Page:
9. Turnkey projects  Turnkey is a traditional public sector procurement model for infrastructure facilities.  A private contractor is selected through a bidding process.  The private contractor designs and builds a facility for a fixed fee, rate or total cost, which is one of the key criteria in selecting the winning bid.  The contractor assumes risks involved in the design and construction phases.  The scale of investment by the private sector is generally low and for a short-term.  In this type of arrangement there is no strong incentive for early completion of a project.  This type of private sector participation is also known as Design-Build.  The primary benefits of DB contracts include time and cost savings, efficient risk-sharing and improved quality.
  10. Lease types of arrangements  In this category of arrangement an operator (the leaseholder) is responsible for operating and maintaining the infrastructure facility and services, but generally the operator is not required to make any large investment.  In this types of arrangements, the operator takes lease of both infrastructure and equipment from the government for an agreed period of time. Generally, the government maintains the responsibility for investment and thus bears investment risks.  The operational risks are transferred to the operator.  Under a lease, the operator retains revenue collected from customers/users of the facility and makes a specified lease fee payment to the contracting authority.
  11. Concessions type  In this form of PPP, the Government defines and grants specific rights to an entity (usually a private company) to build and operate a facility for a fixed period of time.  The Government may retain the ultimate ownership of the facility and/or right to supply the services.  In concessions, payments can take place both ways: concessionaire pays to government for the concession rights and the government may also pay the concessionaire, which it provides under the agreement to meet certain specific conditions.  Example of this type of agreement is BOT (Build-Operate-Transfer) and its variation
  12. BOT (Build-Operate-Transfer)  A model that entails a concession company providing the finance, design construction, operation, and maintenance of a privatized infrastructure project for a fixed period, at the end of which the project is transferred free to the host government.  The granting of a concession by the government to a private promoter, known as the concessionaire, who is responsible for the financing, construction, operation, and maintenance of a facility over the concession period before finally transferring the fully operational facility to the government at no cost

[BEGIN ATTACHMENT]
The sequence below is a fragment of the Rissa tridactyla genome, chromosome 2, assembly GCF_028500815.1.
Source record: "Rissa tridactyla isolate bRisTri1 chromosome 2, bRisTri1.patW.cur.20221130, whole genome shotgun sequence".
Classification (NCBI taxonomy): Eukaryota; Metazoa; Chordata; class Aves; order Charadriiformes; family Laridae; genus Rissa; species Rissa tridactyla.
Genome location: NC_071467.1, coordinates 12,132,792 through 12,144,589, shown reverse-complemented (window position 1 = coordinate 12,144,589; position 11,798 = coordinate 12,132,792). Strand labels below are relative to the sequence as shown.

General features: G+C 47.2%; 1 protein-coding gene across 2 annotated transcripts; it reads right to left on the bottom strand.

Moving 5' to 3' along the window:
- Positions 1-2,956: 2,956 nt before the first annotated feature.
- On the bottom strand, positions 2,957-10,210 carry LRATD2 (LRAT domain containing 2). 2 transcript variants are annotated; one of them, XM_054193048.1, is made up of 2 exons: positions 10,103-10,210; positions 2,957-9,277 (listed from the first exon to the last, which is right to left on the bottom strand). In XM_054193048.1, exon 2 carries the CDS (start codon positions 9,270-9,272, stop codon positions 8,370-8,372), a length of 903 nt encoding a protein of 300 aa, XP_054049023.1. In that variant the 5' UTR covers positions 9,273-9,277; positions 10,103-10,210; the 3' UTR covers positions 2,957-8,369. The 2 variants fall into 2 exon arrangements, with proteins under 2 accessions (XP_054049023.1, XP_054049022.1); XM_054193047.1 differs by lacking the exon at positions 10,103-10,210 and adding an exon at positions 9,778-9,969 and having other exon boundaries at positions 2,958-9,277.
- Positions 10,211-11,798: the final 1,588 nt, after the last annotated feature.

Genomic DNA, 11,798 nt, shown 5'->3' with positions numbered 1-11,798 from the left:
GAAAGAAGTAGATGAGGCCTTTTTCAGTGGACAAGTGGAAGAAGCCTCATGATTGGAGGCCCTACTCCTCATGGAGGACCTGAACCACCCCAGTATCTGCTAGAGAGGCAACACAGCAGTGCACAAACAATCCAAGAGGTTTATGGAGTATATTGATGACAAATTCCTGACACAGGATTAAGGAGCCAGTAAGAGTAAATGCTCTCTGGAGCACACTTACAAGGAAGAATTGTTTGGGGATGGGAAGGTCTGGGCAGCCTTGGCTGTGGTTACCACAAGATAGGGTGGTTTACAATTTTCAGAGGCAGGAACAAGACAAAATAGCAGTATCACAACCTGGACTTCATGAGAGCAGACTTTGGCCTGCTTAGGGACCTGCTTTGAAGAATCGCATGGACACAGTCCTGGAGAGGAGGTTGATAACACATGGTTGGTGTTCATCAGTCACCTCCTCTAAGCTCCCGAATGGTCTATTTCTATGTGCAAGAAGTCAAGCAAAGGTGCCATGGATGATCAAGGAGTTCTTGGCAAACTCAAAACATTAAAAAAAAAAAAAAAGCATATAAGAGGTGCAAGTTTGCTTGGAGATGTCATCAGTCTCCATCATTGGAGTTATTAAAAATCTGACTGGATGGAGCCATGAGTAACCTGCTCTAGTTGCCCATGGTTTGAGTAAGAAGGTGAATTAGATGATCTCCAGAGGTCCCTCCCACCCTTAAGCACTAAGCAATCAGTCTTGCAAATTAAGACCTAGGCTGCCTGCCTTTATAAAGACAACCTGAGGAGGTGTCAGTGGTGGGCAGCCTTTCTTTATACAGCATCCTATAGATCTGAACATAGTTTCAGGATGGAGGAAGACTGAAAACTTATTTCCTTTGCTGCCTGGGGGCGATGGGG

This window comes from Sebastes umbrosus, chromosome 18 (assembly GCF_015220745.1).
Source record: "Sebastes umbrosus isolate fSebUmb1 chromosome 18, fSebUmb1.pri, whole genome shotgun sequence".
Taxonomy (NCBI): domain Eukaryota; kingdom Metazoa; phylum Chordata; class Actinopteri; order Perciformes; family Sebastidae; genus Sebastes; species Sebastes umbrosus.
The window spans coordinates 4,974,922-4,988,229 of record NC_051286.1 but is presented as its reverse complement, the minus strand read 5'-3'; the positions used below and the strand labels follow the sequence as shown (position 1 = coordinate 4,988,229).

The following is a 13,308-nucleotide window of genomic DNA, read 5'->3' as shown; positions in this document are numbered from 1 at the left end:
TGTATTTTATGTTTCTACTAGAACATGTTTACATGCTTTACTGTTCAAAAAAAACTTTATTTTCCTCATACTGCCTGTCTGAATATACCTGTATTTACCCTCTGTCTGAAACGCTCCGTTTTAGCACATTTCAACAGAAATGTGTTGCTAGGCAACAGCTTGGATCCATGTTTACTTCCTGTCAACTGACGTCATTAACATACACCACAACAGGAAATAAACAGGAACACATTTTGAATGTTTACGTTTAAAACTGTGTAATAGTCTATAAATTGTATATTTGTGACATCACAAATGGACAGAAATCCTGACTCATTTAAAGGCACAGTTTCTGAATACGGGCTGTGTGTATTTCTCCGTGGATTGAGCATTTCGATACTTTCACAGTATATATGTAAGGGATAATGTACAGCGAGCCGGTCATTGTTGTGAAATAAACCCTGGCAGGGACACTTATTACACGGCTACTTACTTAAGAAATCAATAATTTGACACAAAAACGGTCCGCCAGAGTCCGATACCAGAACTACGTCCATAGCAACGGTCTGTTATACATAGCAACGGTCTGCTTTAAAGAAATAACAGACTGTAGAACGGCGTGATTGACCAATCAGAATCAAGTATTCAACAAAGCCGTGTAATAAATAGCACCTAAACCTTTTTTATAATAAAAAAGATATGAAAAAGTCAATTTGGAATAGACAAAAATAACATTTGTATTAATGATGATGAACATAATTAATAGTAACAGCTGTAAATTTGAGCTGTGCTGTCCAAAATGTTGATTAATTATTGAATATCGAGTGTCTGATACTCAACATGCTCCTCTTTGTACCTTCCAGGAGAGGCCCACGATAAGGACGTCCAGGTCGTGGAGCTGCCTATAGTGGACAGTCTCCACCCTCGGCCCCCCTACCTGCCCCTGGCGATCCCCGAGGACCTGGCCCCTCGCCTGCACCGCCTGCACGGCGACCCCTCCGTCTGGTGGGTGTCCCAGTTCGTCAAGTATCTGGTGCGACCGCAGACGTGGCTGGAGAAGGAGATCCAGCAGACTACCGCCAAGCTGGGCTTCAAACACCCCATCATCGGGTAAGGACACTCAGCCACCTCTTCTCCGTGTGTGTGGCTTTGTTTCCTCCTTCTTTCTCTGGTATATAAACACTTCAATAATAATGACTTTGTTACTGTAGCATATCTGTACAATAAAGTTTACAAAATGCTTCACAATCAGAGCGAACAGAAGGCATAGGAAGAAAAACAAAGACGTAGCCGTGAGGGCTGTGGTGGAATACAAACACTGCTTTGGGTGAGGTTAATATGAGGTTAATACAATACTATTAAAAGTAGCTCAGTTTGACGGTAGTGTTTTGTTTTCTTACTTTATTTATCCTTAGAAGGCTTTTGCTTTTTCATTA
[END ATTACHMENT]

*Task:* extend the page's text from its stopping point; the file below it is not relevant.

13. Variation of BOT model includes:  BOO = Build-Own-Operate  BLT = Build-Lease-Transfer  BOOM= Build-Own-Operate-Maintain  BOOT = Build-Own-Operate-Transfer  BOOTT = Build-Own-Operate-Train-Transfer  BTO = Build-Transfer-Operate  DBFO = Design-Build-Finance-Operate  DBO = Design-Build-Operate  DBOM = Design-Build-Operate-Maintain  DOB = Design-Operate-Transfer  ROO = Rehabilitate-Own-Operate  ROT = Rehabilitate-Operate-Transfer
  14. Preference of PPP Model in India  pre-liberalisation • Used for two-thirds of the total PPP projects in India • User-fee based BOT model: Widely used in medium- to large-scale projects, especially in energy and transport (road, ports and airports) • Annuity-based BOT model: Commonly used in sectors/projects not meant for cost recovery by levying a fee on sectors such as health and education BOT (Built-Operate- Transfer) model • Contracts yield time and cost saving benefits; also enable efficient risk-sharing and improve quality Modified design-build (turnkey) contracts • Suitable for sectors (water supply, sanitation, solid waste management and road maintenance) constrained by the availability of economic resources to improve efficiency Performance based management/ maintenance contacts
  15. Need of PPP in Agriculture  Slow growth rate of agriculture in India (average growth rate of 2.7% per year)  Agriculture is the primary source of livelihood for about 58 per cent of India’s population  the country accounted for 2.07 percent of global agricultural trade in 2012  India, the second-most populated country in the world, has to meet food consumption needs of around 1,210 million people. This is a key demand driver of agricultural growth in the country.  India’s consumption expenditure is likely to reach USD3.6 trillion by 2020, up from an estimated USD1.0 trillion in 2010  Development of Hybrid and genetically, modified seeds, mechanisation, irrigational facilities needed which requires more institutional credits. Source: Census of India 2011, Asian Development Bank